My favorite reunion prank was played with a writer friend, Jane Guill, author of Simon and Schuster’s Nectar From a Stone.   Jane and I made up a fancy classmate, named her “Deweybrat” and spun an exotic world trotting lifestyle for her. Weekly we would meet for breakfast. Jane would dictate tales about  beautiful Deweybrat, owner of a lingerie factory.  Dewey traveled the world marketing her products.  She also had a gorgeous hunk handsome man in her life.  Jane based him on her hunk handsome Welsh husband, Andy.

I  asked family members and friends if they had any exotic trips coming up.  Jane wove the locations into our letters. My friends then posted mail from all over the world!   I have no idea how many we sent, but the prank went on for the better part of a year.  I even paid for a ticket for me,  as Alice, and for Dewey, anonymously.

It was a gas, and we had the reunion committee racking their collective heads to figure out who Deweybrat was.  There was some finger-pointing, but I denied any knowledge.

Deweybrat, being fictional, was unable to attend.  Jane invented a fire in Dewey’s garter belt factory.   Emergency!  Deweybrat couldn’t attend!  I then sent the committee a last-minute Western Union telegram voicing Dewey’s regrets.  Boo Hoo.

I specifically asked Western Union if point of origin would show  up on the telegram.  I was assured not.   WRONG.  My cover got blown on the afternoon of the reunion.   That evening the committee presented me, aka Deweybrat,  a white feather boa.  It was very Deweybrat-ish,  but a  disappointment after nearly a year of crafting letters and sending them from afar.

My second favorite reunion was my ex-husbands.  I wore the name tag of some woman who failed to show up.  All evening people were talking to me about how I’d changed,  Pretty funny.  There were amazing and amusing stories I learned about my fake me.  Fibbing has its advantages.

 Nectar From a Stone by Jane Guill


Ah! First crushes were enormous, weren’t they?

Recently I found my meditating mind circling back to my youth. It occurred to me that another great thing about being sixty-five is the angst of my younger years is behind me.

When I didn’t have much time booked on this planet everything seemed enormous! Now, not so much.

For a time being my big anxiety centered around Carl Jacobson. I clearly remember the hours/weeks/months fretting over him. He was the dreamboat I “loved” in Junior High. He was gorgeous in a Paul McCartney floppy hair way.

Carl played alto saxophone, so I took up sax. I planned to sit next to him in band practice. Little did I know he was lead chair, I was last chair. Our paths didn’t cross. Plus I learned playing sax was a pain–you had to put the dry reed into your mouth and hold it until it became flexible. That made me gag. Furthermore being in band involved wearing ugly black and gold wool uniforms with ridiculous tall feather adorned hats.

Another “nab Carl Jacobson” plan involved basic stalking. Walking by his house. Going wherever he might go. Once I went to a MYF dance (Methodist Youth Fellowship) because rumor had it he’d be there. The passing clothing fad was denim pants that rolled up to just above the knees and wide horizontal stripe t-shirts. Mine was navy and white, purchased at National 5 and 10 on Main Street, Newark, Delaware.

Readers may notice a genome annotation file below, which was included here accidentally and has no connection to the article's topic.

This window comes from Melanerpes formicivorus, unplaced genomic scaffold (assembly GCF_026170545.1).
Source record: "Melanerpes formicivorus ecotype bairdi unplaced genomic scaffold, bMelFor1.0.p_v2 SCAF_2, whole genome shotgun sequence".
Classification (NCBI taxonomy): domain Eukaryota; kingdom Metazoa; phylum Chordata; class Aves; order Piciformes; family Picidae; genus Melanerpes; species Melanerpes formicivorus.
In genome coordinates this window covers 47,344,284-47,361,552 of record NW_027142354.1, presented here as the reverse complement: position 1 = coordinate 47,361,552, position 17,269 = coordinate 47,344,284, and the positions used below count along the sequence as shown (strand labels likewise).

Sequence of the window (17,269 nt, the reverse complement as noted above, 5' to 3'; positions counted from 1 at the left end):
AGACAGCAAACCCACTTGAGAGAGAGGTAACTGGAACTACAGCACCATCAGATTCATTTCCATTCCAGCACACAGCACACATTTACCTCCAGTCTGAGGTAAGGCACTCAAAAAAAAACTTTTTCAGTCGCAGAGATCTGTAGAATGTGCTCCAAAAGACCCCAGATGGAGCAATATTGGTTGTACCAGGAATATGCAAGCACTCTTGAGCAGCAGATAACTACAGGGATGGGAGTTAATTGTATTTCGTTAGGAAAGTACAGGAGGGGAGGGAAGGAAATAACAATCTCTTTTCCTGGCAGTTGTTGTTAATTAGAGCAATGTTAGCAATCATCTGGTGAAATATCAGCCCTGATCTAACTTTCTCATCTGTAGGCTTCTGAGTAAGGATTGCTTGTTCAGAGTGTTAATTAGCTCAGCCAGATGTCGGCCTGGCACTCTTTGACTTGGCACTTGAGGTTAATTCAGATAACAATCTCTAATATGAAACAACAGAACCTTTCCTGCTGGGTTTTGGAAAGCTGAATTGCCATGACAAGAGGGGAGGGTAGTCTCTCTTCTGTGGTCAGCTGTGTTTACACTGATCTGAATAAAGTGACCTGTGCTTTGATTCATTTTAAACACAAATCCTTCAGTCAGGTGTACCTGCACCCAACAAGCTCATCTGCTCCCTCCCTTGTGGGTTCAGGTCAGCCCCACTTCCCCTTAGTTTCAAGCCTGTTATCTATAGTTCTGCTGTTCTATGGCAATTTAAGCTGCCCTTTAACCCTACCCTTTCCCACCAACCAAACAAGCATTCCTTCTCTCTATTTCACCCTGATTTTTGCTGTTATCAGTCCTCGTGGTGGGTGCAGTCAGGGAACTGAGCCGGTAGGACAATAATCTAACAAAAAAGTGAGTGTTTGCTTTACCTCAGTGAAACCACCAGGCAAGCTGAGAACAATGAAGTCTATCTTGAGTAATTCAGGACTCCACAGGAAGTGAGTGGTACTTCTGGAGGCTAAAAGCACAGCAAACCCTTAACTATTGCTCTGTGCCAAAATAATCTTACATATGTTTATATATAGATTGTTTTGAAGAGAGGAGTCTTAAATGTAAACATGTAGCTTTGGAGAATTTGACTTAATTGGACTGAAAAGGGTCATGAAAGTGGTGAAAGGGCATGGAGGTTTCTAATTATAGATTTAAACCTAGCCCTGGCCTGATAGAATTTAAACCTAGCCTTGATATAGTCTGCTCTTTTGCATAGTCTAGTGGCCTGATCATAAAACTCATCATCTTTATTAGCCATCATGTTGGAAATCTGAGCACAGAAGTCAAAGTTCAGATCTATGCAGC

The afternoon of the dance I worked for hours on my “look”. Set hair in big rollers and sat under the dryer. The dryers in the 60’s were plastic boxes with flexible tubing attached. The other end of the tube was hooked into a bubble cap that blew up like a balloon when the dryer was running. My dryer had a fancy feature whereby you could put perfume into a certain spot and your hair would come out smelling amazing. I used Jean Nate.

Then I put on my jean shorts and tee-shirt. Standing in front of my mom’s full length mirror I saw I had very big, very obvious thigh saddle-bags. I reasoned that I could reduce the look of those fat wads by stuffing Kleenex into my pants just above the widest leg lump. Not the best plan. I didn’t consider the fact the tissue balls would shift. By the time I ran into Carl Jacobson my backside appeared to have tumors.

Goodness, I spent a lot of my youth sweating the very small stuff. Being old is good because it’s given me perspective. Yay for being sixty-five.

Yay! Marriage survived the birthday surprise!

My husband turned seventy on March 29th. Which, weirdly enough, is also my ex-husbands birthday.

Jim’s son, Jason, made the decision to fly in for the day and surprise his dad. I wanted to save the “kid” (in his 40’s) cab fare so offered to pick him up at the airport. Needed to keep his visit a secret therefore told Jim we were picking up a friend.

“Who?” he asked.

“Charki. And she’s flying in on Southwest, landing in Tampa.” That was the first friend who popped into my brain. Charki lives 45 minutes south of us in St. Petersburg. Charki is a retired United Airlines employee. Naturally she always flies United because it’s free for her.

Happily, Jim didn’t pick up on that odd bit. Truly lovely to be married to a vaguely obtuse man.

We boogied to airport at about 3 p.m. “Charki” was to land at 3:50. Parked in the cell phone lot and began watching the giant light up board for arriving flights. The plane departed from Midway, Chicago. YIPES…there were NO Chicago flights are on the electronic sign.

Jim began to grill me, “Are you SURE it’s coming into Tampa? And you SURE it’s not St. Pete.”
“Yup, I’m certain.”